According to a second embodiment of the present invention, there is provided an apparatus for treating a starch-based feedstock. The apparatus comprises a hydrator/mixer for mixing and hydrating the feedstock with a working fluid to form a slurry and a fluid mover in fluid communication with the first hydrator/mixer. In this embodiment, the fluid mover comprises a passage of substantially constant diameter having an inlet in fluid communication with the first hydrator/mixer and an outlet; and a transport fluid nozzle communicating with the passage and adapted to inject high velocity transport fluid into the passage.

According to a third embodiment of the present invention, there is provided a system for producing ethanol comprising an apparatus according to the present invention, which apparatus is integrated into an ethanol production plant.

According to a fourth embodiment of the present invention, there is provided a process for making ethanol comprising saccharifying and fermenting the activated starch content produced by carrying out a system according to the present invention on a starch-based feedstock.

According to a fifth embodiment of the present invention, there is provided a process for converting a starch contained within a starch-based feedstock into shorter chain polysaccharides by a process according to the present invention.

According to other embodiments of the present invention, there is provided processes, apparatuses and systems for the treatment of a starch-based feedstock. According to certain embodiments, a starch-based feedstock and a working fluid are mixed together to form a slurry. The starch-based feedstock is hydrated with the working fluid. Such mixing and hydrating may take place in a hydrator/mixer. The slurry is preferably heated and/or maintained at a temperature in the range of 55° C.-85° C., and is directed to one or more fluid movers, each having a constant diameter passage, whereby a high velocity transport fluid is injected into the slurry through one or more nozzles communicating with the passage. The slurry or a portion thereof (e.g., the working fluid component) is atomised to form a dispersed droplet flow regime downstream of the one or more nozzles. Such processes, apparatuses, and/or systems preferably target the starch that is more difficult to gelatinise (i.e. starch that typically requires heating to a temperature that is higher than 75° C.), increase yield, and can be used to produce ethanol or non-ethanol products. They may be used in conjunction with a jet or hot cook installation. The fluid movers discussed herein may also pump the slurry (in addition to heating it). Alternatively, a separate pump may be used to move the slurry through the system, in which case less or none of the energy of the fluid mover and corresponding reactor would be used for pumping and more—if not all—of the energy may be dedicated to heating, mixing, hydrating the starch, etc.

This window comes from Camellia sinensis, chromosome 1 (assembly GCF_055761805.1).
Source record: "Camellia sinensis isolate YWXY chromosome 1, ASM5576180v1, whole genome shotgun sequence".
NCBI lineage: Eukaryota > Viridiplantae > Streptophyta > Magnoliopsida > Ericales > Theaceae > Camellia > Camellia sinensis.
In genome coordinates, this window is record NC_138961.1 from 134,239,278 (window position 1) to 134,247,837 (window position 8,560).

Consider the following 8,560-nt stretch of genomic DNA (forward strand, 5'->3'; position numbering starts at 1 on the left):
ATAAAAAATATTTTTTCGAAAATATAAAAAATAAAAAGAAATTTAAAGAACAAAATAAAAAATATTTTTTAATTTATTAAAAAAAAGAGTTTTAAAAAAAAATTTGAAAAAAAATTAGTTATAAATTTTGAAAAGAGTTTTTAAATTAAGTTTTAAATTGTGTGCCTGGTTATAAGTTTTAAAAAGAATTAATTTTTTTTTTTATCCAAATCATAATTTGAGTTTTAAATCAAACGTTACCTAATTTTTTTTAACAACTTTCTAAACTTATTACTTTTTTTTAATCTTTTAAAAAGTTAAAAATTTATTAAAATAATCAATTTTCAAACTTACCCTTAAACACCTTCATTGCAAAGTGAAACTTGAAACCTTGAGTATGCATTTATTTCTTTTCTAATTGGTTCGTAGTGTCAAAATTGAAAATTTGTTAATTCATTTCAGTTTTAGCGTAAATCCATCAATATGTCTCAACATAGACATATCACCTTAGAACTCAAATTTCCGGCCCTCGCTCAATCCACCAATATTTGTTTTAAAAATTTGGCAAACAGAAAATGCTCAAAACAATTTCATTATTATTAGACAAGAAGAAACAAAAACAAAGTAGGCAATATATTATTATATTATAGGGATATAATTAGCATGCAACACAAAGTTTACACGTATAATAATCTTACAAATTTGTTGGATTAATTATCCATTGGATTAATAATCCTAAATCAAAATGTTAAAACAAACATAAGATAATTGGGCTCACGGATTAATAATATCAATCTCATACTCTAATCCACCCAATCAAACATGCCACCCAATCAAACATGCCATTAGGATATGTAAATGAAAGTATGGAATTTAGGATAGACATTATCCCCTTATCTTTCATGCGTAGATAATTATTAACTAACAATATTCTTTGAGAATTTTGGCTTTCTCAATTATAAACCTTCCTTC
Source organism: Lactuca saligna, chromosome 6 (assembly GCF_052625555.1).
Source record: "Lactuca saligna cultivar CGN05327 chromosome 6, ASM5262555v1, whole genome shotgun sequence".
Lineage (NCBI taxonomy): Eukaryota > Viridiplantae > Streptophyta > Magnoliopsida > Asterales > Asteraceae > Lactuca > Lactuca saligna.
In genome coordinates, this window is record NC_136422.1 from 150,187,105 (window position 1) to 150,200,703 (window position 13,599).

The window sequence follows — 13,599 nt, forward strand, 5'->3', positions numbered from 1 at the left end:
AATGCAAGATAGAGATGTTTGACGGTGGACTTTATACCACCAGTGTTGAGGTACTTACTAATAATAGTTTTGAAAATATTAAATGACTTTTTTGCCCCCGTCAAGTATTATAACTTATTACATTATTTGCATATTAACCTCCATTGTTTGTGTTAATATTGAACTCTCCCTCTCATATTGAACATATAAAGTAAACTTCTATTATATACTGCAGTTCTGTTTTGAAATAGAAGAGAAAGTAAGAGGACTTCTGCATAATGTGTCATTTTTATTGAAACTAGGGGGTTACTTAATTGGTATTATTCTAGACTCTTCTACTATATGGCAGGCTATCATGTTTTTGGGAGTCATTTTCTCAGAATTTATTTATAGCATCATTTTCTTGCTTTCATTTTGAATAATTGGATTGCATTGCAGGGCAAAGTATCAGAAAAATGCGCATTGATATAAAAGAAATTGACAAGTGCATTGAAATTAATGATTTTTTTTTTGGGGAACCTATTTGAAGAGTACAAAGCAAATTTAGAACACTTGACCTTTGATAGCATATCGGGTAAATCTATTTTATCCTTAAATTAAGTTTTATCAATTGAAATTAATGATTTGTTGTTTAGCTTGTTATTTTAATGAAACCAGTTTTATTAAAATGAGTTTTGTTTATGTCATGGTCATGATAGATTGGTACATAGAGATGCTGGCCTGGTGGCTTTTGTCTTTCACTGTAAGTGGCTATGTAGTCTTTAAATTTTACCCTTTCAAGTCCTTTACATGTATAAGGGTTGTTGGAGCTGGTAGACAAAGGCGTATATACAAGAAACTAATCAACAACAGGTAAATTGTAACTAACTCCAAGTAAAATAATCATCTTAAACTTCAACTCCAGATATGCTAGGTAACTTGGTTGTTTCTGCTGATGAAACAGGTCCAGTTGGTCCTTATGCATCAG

According to yet other embodiments of the present invention, a process for calculating ethanol yield during the production of biofuels in a plant is provided. Such a process includes the steps of establishing a composition of dry matter and water making up a mass unit of mash entering into a fermenter that is part of an ethanol production system within the plant, and calculating a mass of dry matter and a mass of wet matter making up the mass unit. An amount of wet corn in the mass unit may be calculated by adding the mass of dry matter and the mass of wet matter. An amount of ethanol produced from the mass unit may also be calculated based on ethanol concentration measurements from the fermenter, and the yield may be determined by dividing the calculated amount of ethanol by the calculated amount of wet corn. One or more of these steps may be implemented using a computer as they rely on stoichiometry and measurements of materials going into and leaving, for example, the fermenter. One or more parameters, such as operating conditions and inputs (e.g., ingredient balance), may be adjusted during production based on the resulting calculation to further improve yield. Examples of such parameters that may be adjusted include the temperature of the slurry, its flow rate and/or throughput, transport fluid speed, process time, pH level, the amount or ratio of feedstock/liquid present in the slurry, the amount of enzyme present and particle size.